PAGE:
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    • Nitrogen
    • Hydrogen
    • Carbon
    • Oxygen
  26. water hydrogen bonds
    • Cohesion.
    • Large heat capacity.
    • Low density as a solid.
    • Good solvent.
  27. Base
    • Any fluid with a pH above 7.0 has fewer H+ ions (and more OH− ions) and is considered a base
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  28. Acid
    • Any fluid with a pH below 7.0 has more H+ ions (and fewer OH− ions) and is considered an acid
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  29. PH
    the amount of H+ in a solution is a measure of its acidity
  30. Buffers
    these chemicals can quickly absorb excess H+ ions to keep a solution from becoming too acidic, and they can quickly release H+ ions to counteract any increases in OH− concentration. Therefore, buffers are chemicals that act to resist changes in pH
  31. Macromolecules
    • large molecules made up from smaller building blocks or subunits
    • are essential to the building and functioning of living organisms
    • carbohydrates,lipids, proteins, and nucleic acids.
  32. Carbohydrates
    • are molecules that contain mostly carbon, hydrogen, and oxygen
    • they are the primary fuel for running all of the cellular machinery and also form much of the structure of cells in all life forms.
  33. monosaccharides (simple sugars)
    • the monomer of a carbohydrate
    • The simple sugars contain anywhere from three to six carbon atoms and,when they are broken down, the products usually are not carbohydrates. Two common monosaccharides are glucose,found in the sap and fruit of many plants, and fructose,found primarily in fruits and vegetables, as well as in honey.Fructose is the sweetest of all naturally occurring sugars. The suffix -ose tells us that a substance is a carbohydrate.
  34. Glucose
    • The carbohydrate of most importance to living organisms
    • Circulating glucose, also called “blood sugar,” has one of three fates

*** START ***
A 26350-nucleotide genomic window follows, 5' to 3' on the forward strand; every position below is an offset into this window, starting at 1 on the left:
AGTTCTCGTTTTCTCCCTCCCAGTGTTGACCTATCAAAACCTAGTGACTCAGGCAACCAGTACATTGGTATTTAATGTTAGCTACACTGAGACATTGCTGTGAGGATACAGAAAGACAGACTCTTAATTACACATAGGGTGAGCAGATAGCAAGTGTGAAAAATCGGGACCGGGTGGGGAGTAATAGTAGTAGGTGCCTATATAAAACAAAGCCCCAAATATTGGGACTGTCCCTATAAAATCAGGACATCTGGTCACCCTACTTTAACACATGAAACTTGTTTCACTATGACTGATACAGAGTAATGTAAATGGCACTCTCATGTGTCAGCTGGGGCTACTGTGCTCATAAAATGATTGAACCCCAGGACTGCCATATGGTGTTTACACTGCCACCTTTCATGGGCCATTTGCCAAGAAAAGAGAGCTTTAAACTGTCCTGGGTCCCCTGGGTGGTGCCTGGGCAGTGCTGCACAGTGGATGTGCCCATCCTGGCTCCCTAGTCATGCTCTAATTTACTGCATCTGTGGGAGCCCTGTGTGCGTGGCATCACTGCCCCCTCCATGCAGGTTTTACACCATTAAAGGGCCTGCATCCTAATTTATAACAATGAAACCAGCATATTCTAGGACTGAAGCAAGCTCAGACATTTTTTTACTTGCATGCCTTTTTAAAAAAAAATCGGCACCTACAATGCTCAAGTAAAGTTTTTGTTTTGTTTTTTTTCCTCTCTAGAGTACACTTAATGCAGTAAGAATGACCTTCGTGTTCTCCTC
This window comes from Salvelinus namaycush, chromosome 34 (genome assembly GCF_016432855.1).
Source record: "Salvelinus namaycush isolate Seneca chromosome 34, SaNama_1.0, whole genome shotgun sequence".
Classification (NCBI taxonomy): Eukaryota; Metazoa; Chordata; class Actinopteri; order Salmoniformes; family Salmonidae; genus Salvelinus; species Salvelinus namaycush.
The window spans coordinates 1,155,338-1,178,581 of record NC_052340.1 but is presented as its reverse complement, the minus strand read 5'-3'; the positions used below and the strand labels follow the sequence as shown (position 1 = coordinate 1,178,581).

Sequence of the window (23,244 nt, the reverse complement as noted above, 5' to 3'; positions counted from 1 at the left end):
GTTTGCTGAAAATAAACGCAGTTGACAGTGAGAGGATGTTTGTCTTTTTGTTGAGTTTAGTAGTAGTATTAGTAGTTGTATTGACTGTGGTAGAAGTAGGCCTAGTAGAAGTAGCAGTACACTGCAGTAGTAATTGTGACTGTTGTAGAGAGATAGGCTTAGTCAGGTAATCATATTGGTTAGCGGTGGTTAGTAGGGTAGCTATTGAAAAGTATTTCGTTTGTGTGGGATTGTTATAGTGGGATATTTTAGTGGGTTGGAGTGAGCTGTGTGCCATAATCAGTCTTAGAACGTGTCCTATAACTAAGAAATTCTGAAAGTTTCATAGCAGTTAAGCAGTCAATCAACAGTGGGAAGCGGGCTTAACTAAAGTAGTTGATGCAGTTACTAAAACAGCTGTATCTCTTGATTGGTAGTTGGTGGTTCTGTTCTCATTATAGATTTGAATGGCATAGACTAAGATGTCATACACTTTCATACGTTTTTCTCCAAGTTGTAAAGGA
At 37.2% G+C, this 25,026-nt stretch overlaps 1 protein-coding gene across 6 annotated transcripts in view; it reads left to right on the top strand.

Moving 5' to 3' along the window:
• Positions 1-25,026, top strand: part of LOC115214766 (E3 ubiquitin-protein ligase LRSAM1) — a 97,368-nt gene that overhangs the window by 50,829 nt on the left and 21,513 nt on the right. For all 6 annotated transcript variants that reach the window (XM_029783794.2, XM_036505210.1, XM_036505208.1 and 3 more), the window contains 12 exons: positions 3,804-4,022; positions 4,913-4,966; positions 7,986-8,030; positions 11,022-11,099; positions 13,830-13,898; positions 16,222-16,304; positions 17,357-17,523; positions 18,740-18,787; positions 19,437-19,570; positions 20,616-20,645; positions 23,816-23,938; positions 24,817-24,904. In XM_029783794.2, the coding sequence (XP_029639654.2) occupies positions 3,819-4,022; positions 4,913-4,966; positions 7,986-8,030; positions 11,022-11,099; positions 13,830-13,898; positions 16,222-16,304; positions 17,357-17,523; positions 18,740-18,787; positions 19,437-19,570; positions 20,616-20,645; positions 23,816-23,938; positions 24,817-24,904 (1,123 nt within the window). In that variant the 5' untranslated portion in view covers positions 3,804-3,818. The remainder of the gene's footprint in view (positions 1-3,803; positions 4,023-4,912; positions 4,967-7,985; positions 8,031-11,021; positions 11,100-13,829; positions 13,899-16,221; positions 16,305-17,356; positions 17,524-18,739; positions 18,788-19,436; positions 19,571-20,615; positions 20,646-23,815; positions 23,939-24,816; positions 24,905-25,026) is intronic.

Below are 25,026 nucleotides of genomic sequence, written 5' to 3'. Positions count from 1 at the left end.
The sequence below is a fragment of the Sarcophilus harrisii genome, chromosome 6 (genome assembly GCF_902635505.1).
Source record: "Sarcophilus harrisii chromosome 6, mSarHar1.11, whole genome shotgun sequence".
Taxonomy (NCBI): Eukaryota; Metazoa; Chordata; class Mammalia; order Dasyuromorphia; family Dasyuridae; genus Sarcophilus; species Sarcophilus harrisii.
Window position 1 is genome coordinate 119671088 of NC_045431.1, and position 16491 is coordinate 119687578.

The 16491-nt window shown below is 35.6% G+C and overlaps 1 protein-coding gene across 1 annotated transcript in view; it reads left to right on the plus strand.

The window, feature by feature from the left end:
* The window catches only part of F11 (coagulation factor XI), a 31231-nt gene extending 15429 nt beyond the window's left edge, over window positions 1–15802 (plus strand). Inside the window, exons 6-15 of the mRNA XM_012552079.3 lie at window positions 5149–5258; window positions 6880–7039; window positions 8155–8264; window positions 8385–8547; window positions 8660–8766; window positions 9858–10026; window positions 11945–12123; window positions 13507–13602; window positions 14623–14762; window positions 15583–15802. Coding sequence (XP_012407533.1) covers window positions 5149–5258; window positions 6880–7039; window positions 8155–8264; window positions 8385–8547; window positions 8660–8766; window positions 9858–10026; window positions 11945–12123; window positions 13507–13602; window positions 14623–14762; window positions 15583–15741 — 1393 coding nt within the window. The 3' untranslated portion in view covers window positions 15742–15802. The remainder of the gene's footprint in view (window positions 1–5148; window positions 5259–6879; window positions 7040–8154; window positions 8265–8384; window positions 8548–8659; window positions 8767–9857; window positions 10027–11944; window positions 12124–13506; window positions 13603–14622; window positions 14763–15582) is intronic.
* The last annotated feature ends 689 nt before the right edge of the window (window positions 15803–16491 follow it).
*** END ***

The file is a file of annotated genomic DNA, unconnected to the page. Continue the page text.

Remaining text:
• 1)Fuel for cellular activity. (immediate use)
    • 2)Stored temporarily as glycogen.(short term storage)
    • 3)Converted to fat. (long term storage)
  35. disaccharide
    • two simple sugars are bonded together
    • example the joining of glucose and galactose to make disaccharide lactose, which is the sugar found in milk
  36. polysaccharide (complex-carbohydrate)
    • When large numbers of simple sugars are joined together—sometimes as many as 10,000 may be linked
    • may function as“time-release” stores of energy or as structural materials that may be completely indigestible by most animals. An example of such a structural material is the polysaccharide cellulose—the primary component of plant cell walls.
    • important sources of fuel for cells
  37. Starch
    • consists of a hundred or more glucose molecules joined together in a line.
    • In plants, starch is the primary form of energy storage, found in roots and other tissues
    • Grains such as barley, wheat, and ryeare high in starch content, and corn and rice are more than70% starch.
  38. Chitin (pronounced kite-in)
    forms the rigid outer skeleton of most insects and crustaceans (such as lobsters and crabs)
  39. Cellulose
    • forms a huge variety of plant structures that are visible all around us. We find cellulose in trees and the wooden structures we build from them, in cotton and the clothes we make from it, in leaves and in grasses. In fact, it is the single most prevalent compound on earth.
    • cellulose is almost identical in composition to starch. Nonetheless, because of one small difference in the chemical bond between the simple sugar units, cellulose has aslightly different three-dimensional structure. Even tiny differences in the shape of a molecule can have a huge effect on its behavior. In this case, the difference in shape makes it impossible for humans to digest cellulose as they can starch.Consequently, the cellulose we eat passes right through our digestive system unused.
  40. Fiber
    The cellulose in our diet is known as “fiber”. It is also appropriately called “roughage”because, as the cellulose of celery stalks and lettuce leaves passes through our digestive system, it scrapes the wall ofthe digestive tract. Its bulk and the scraping stimulate the more rapid passage of food and the unwanted, possibly harmful products of digestion through our intestines. That is why fiber reduces the risk of colon cancer and other diseases (but it is also why too much fiber can lead to diarrhea).
  41. Homeostasis
    Maintain a stable internal environment even when external environment changes
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Chapter 2 Part 1 Biology
2013-02-12 02:11:05
What Life Biology 120 Jay Phelan Chapter